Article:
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Monday, 15 April, 2002, 15:58 GMT 16:58 UK
Police fail in fight against fraud
British Police force
Police say they are frustrated by under-funding
Concern about the way fraud enquiries are being compromised by a shortage of resources and manpower has been revealed by an investigation by BBC News.


It is difficult for corporate victims to report crime of this sort in some parts of the country

Perry Nove, Commissioner, City of London Police

Detective Superintendent Ken Farrow, the head of Britain's largest fraud squad, at the City of London Police, said he regularly received pleas from businesses outside the capital after they had been refused help by their local force.

"It's very difficult for me at times because I receive letters of concern from companies which want to try to get frauds investigated, but who find that the local police just doesn't have either the people or the expertise and cannot devote resources to their particular problem," he said.

"And they are frustrated because they know a crime has been committed and they want somebody to act on it."

Giving up on fraud

"There is a sea change occurring," Mr Farrow added.

"Recently one large provincial force has issued a policy saying they are not going to be in a position to handle corporate fraud any longer."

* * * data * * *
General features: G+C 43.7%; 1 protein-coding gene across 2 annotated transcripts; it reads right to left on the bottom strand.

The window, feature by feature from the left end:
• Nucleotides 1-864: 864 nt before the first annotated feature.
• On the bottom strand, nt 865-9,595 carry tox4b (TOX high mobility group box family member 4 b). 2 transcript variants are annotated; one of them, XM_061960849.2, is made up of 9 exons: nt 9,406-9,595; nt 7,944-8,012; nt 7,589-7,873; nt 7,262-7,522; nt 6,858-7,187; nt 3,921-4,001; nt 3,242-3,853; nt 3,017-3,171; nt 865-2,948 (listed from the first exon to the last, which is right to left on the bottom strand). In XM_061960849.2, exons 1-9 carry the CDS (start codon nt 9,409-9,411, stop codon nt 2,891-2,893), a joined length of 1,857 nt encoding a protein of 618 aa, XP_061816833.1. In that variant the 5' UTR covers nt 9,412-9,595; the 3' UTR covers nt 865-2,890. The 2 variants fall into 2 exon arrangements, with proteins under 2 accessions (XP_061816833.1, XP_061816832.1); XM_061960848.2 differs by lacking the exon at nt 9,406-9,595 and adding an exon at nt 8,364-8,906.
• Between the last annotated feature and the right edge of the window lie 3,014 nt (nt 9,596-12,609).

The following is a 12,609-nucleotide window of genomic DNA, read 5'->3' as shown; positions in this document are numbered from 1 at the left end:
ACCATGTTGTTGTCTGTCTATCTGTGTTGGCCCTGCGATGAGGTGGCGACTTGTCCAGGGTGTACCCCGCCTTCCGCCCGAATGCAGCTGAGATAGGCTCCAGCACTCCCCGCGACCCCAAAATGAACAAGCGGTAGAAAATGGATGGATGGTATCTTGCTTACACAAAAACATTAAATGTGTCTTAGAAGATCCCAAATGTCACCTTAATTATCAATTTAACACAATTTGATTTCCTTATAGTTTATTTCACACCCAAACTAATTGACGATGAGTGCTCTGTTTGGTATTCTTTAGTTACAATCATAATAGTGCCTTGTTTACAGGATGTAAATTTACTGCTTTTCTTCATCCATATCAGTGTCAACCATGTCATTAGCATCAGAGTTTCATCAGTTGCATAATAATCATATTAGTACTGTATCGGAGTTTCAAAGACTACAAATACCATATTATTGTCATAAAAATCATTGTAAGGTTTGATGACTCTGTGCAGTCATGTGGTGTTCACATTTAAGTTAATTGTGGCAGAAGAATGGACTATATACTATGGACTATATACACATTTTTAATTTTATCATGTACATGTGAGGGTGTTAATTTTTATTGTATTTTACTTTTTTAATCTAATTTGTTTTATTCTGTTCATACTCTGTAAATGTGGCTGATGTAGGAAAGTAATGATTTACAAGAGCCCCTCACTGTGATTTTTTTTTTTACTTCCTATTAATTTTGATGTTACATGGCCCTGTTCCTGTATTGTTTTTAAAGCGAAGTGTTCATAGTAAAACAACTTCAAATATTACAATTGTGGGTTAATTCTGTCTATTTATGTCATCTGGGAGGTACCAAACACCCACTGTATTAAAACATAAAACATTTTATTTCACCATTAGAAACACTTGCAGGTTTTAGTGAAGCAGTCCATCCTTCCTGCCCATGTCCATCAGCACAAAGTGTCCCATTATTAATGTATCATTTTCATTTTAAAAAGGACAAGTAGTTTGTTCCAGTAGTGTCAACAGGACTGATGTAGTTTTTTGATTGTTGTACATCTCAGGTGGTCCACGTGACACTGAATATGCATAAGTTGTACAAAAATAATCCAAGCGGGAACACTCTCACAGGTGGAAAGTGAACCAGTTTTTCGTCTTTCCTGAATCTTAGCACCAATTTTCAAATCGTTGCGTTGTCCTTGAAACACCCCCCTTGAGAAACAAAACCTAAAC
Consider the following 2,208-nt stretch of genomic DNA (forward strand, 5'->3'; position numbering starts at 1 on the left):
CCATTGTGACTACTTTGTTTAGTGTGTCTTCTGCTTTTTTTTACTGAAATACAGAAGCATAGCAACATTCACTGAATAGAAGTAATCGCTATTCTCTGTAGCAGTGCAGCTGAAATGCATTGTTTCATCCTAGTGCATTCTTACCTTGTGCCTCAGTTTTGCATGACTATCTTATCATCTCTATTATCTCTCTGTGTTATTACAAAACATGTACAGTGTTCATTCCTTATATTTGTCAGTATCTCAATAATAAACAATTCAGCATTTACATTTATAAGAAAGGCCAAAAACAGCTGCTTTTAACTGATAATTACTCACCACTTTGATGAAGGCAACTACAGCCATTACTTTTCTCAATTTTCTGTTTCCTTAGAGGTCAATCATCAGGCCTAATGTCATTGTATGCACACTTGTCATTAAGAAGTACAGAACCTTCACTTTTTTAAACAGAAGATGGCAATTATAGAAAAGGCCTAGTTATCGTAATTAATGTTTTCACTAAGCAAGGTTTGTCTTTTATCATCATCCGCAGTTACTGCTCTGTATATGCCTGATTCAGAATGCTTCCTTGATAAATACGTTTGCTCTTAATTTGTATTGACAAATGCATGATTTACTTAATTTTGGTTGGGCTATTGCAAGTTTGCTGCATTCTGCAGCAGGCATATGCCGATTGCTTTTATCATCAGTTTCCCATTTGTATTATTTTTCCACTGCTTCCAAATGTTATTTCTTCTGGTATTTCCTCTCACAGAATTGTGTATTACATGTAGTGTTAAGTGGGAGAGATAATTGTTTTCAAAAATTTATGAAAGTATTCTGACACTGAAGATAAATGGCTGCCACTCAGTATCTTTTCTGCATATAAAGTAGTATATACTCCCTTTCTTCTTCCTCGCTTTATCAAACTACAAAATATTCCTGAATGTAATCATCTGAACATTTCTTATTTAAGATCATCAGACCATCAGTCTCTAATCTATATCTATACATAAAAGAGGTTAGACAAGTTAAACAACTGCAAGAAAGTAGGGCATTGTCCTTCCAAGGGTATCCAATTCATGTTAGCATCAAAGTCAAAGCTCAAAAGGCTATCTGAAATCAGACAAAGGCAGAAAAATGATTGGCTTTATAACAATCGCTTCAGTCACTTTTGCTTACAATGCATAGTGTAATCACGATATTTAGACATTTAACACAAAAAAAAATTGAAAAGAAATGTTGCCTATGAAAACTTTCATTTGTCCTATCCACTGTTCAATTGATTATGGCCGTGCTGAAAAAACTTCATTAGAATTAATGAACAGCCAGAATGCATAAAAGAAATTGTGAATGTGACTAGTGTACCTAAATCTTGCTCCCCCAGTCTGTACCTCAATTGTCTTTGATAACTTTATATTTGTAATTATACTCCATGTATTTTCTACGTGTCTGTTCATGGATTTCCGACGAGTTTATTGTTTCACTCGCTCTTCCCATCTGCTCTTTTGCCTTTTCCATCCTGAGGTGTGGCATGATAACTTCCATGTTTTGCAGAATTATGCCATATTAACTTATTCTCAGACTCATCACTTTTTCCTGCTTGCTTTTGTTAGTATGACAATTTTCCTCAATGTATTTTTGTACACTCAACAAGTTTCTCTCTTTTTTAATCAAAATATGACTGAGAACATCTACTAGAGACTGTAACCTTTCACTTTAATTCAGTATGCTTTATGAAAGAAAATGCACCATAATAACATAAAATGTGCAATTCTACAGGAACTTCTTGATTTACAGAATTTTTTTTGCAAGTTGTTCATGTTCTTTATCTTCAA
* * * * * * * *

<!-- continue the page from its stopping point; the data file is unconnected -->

Detectives from the City of London fraud squad have recently been involved in a major investigation code-named "Range", in which fraudsters targeted a high street bank and attempted to steal a million pounds by transferring small amounts from individual accounts in branches around the country.

The City of London police only became involved when two of its officers had a chance meeting with senior bank executives at a conference. The bank had previously tried for a year to get other forces to investigate but had received no co-operation.

Chiefs take note

Speaking for the Association of Chief Police Officers (ACPO), the Commissioner of the City of London Force, Perry Nove, denied that fraud was slipping off the police agenda but admitted that the response to it was patchy.

"I think the point in principle, which I do accept, is that it is difficult for corporate victims to report crime of this sort in some parts of the country," he said.

"We are very conscious at Chief Officer level that we have to find a way of doing more."

One of the problems facing Chief Constables is that fraud is not one of the national policing priorities set by the Government - even though research carried out for the Home Office estimates the cost of fraud to be 15bn a year.

Paying the bill

The Director of the SFO, Rosalind Wright, warns that this now poses a "very substantial threat" to the UK economy.

She says losses through fraud are seventeen times greater than those through burglary and now cost each household in Britain 250 a year.

"Staunching the Flow" - the first of a two part investigation of fraud and money laundering - is broadcast on 16 April on BBC Radio 4 at 2000 UK time (1900 GMT) and repeated on Sunday at 1700 UK time (1600 GMT).

See also:

09 Apr 02 | Business
UK finance watchdog tightens grip
18 Mar 02 | Business
The hunt for terror funds hots up
27 Dec 01 | Business
City watchdog faces negligence case
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